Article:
one seemed to care. More info on access would be appreciated, if anyone has
it--we are just ignorant northern-Mississippians bumbling around down
here.  Anyhow, on to the bird highlights:
The most prominent birds were several large groups of BLACK-BELLIED
WHISTLING-DUCKS, totaling 47 birds. They were mostly lounging around on the
lawn.
In a mixed flock of Starlings & BH Cowbirds, we found 1 YELLOW-HEADED
BLACKBIRD.  Our most exciting moment came when two large shorebirds with
longish, decurved bills flew over: 2 WHIMBRELS, heading west.  Very birdy
out there on that island...
Good birding!
Jason Hoeksema
Oxford, MS
Subject: Rose-breasted Gros
From: Sharon Milligan <2sharon123 AT gmail.com>
Date: Thu, 3 Apr 2014 18:22:07 -0500
Just had my FOS Rose-breasted Grosbeak at my feeder here in Biloxi, female.
Sharon Milligan
Biloxi
Subject: Wall Doxey Trip with Memphis TOS This Sunday
From: Judy Dorsey <judydorsey AT gmail.com>
Date: Thu, 3 Apr 2014 17:29:46 -0500
Mississippi birders are invited to join the Memphis chapter of the
Tennessee Ornithological Society this Sunday, April 6, for a field trip to
Wall Doxey State Park, south of Holly Springs, MS.

Meet at the picnic area parking lot at 8:00 am. $3 per car park entrance
fee. Target birds include Louisiana Waterthrush, Northern Parula, and other
early spring migrants. Bob and Ginger Ilardi are our guides.

More Info: http://is.gd/M41Tlb
Directions: https://www.mdwfp.com/media/52699/directions.pdf

Judy Dorsey
Hickory Withe, TN
Subject: BW Hawk movement-Knight's Yard
From: Gene Knight <gsknight AT hughes.net>
Date: Thu, 03 Apr 2014 17:28:55 -0500
MISSBIRDERS,

Between 4:30 and 5:15 pm we saw 16 Broad-winged Hawks, 4 Red-tailed 
Hawks, and 1 Sharp-shinned Hawk heading NNE from our yard south of Oxford.

Gene and Shannon Knight
Oxford, MS

IMPORTANT ADDRESSES

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Subject: Info
From: Robert Briscoe <rbriscoe2012 AT hotmail.com>
Date: Thu, 3 Apr 2014 16:02:27 -0500
The observation tower at the refuge south of Crowder, Mississippi, has a nice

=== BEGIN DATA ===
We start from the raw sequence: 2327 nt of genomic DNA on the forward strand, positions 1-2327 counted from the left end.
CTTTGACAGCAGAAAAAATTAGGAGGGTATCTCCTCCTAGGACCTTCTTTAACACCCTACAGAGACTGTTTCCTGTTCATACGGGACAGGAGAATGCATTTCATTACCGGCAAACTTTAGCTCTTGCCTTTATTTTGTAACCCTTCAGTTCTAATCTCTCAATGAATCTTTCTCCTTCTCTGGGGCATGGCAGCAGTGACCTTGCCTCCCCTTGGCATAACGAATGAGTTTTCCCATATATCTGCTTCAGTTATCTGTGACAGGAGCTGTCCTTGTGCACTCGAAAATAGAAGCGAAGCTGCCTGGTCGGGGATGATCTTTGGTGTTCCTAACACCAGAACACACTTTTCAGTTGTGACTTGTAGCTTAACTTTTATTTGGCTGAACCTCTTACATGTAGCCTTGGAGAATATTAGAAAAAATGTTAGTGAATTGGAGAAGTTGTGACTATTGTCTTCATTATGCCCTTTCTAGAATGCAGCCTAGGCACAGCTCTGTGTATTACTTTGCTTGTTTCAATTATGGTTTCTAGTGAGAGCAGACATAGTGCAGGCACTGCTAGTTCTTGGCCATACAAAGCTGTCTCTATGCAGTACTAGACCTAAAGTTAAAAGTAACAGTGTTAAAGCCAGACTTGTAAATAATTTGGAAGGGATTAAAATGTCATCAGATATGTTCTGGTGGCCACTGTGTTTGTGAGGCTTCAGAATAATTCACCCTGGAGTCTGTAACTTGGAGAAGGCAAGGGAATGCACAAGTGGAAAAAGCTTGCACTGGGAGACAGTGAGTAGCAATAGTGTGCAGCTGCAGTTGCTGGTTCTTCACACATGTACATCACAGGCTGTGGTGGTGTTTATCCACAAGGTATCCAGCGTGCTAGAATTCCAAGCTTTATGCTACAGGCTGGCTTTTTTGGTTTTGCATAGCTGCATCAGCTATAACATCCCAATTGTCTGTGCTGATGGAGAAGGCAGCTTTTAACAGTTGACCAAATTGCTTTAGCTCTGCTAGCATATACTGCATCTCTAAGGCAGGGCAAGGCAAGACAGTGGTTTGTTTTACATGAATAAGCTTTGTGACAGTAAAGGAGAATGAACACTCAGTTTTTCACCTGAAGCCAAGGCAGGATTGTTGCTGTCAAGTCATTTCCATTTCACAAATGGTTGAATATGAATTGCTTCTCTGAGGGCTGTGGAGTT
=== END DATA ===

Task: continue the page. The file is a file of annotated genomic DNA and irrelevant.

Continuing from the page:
new telescope installed at the upper level. There were hundreds of ducks and 
coots on the ponds. I saw one Northern Harrier, one Osprey. and one immature 
Bald Eagle fly over. 

Robert Briscoe
53 CR 327
Oxford Ms
 		 	   		  
Subject: Behavior question
From: tippyg AT aol.com
Date: Thu, 3 Apr 2014 16:23:16 -0400 (EDT)
On a fairly busy street in my neighborhood, during the afternoon rush yesterday 
I noticed two black vultures trying to get to a road kill in the street. They 
would hop back and forth as the traffic came by trying to get to their meal. 
This morning the road kill was now off the road and in the middle of the yard. 
Is this learned behavior? Did the vultures move the carcass for better feeding? 
I can't image any human moving the dead animal for a vulture. 


Thanks
Tippy Garner
Jackson, MS
Subject: E. Kingbird-Oxford Sewage Lagoon
From: Gene Knight <gsknight AT hughes.net>
Date: Thu, 03 Apr 2014 11:55:08 -0500
MISSBIRDERS,

This morning there was a single FOS E. Kingbird at the gate to the 
Oxford Sewage Lagoon south of Oxford.

Gene Knight
Oxford, MS
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Subject: Black-throated Green-Knight's Yard
From: Gene Knight <gsknight AT hughes.net>
Date: Thu, 03 Apr 2014 09:37:05 -0500
MISSBIRDERS,

Here at our house south of Oxford lots of Gnatcatchers are present along 
with several Black-and-white Warblers, N. Parula, Yellow-rumps, and our 
FOS Black-throated Green Warbler (a singing male). A Hermit Thrush 
lingers on at the P-nut butter log.

Gene and Shannon Knight
Oxford, MS
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Subject: Re: OCAS Meeting
From: Nancy Donald <nmdonald55 AT gmail.com>
Date: Wed, 2 Apr 2014 19:43:15 -0500
--001a113484bcbfc90d04f618af82
Content-Type: text/plain; charset=ISO-8859-1

Hey all, Just one more thing!